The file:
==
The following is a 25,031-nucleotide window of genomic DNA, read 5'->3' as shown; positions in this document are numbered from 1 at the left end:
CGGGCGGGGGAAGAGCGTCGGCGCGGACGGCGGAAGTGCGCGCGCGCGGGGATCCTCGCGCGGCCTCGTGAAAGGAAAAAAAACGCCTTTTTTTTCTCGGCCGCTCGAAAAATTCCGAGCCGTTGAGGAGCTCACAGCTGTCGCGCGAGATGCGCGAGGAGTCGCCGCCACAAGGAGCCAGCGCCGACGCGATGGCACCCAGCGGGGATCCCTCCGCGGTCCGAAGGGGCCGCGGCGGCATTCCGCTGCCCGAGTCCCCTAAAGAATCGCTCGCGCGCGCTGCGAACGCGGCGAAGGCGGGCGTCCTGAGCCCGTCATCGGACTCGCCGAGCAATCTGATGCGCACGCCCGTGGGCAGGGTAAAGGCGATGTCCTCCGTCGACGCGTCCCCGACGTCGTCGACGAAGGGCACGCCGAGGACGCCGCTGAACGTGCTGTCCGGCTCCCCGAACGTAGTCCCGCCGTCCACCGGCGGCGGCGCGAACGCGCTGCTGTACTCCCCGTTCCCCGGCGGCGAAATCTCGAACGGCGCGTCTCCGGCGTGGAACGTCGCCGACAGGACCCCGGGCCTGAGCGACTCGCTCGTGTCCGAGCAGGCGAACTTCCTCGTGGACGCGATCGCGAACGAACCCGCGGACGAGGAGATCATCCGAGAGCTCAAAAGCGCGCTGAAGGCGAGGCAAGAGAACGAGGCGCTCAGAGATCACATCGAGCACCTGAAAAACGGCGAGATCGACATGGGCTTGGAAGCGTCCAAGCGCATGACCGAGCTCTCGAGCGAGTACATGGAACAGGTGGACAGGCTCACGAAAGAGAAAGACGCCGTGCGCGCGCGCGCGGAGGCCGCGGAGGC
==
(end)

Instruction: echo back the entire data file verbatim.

The following is a 25,031-nucleotide window of genomic DNA, read 5'->3' as shown; positions in this document are numbered from 1 at the left end:
CGGGCGGGGGAAGAGCGTCGGCGCGGACGGCGGAAGTGCGCGCGCGCGGGGATCCTCGCGCGGCCTCGTGAAAGGAAAAAAAACGCCTTTTTTTTCTCGGCCGCTCGAAAAATTCCGAGCCGTTGAGGAGCTCACAGCTGTCGCGCGAGATGCGCGAGGAGTCGCCGCCACAAGGAGCCAGCGCCGACGCGATGGCACCCAGCGGGGATCCCTCCGCGGTCCGAAGGGGCCGCGGCGGCATTCCGCTGCCCGAGTCCCCTAAAGAATCGCTCGCGCGCGCTGCGAACGCGGCGAAGGCGGGCGTCCTGAGCCCGTCATCGGACTCGCCGAGCAATCTGATGCGCACGCCCGTGGGCAGGGTAAAGGCGATGTCCTCCGTCGACGCGTCCCCGACGTCGTCGACGAAGGGCACGCCGAGGACGCCGCTGAACGTGCTGTCCGGCTCCCCGAACGTAGTCCCGCCGTCCACCGGCGGCGGCGCGAACGCGCTGCTGTACTCCCCGTTCCCCGGCGGCGAAATCTCGAACGGCGCGTCTCCGGCGTGGAACGTCGCCGACAGGACCCCGGGCCTGAGCGACTCGCTCGTGTCCGAGCAGGCGAACTTCCTCGTGGACGCGATCGCGAACGAACCCGCGGACGAGGAGATCATCCGAGAGCTCAAAAGCGCGCTGAAGGCGAGGCAAGAGAACGAGGCGCTCAGAGATCACATCGAGCACCTGAAAAACGGCGAGATCGACATGGGCTTGGAAGCGTCCAAGCGCATGACCGAGCTCTCGAGCGAGTACATGGAACAGGTGGACAGGCTCACGAAAGAGAAAGACGCCGTGCGCGCGCGCGCGGAGGCCGCGGAGGC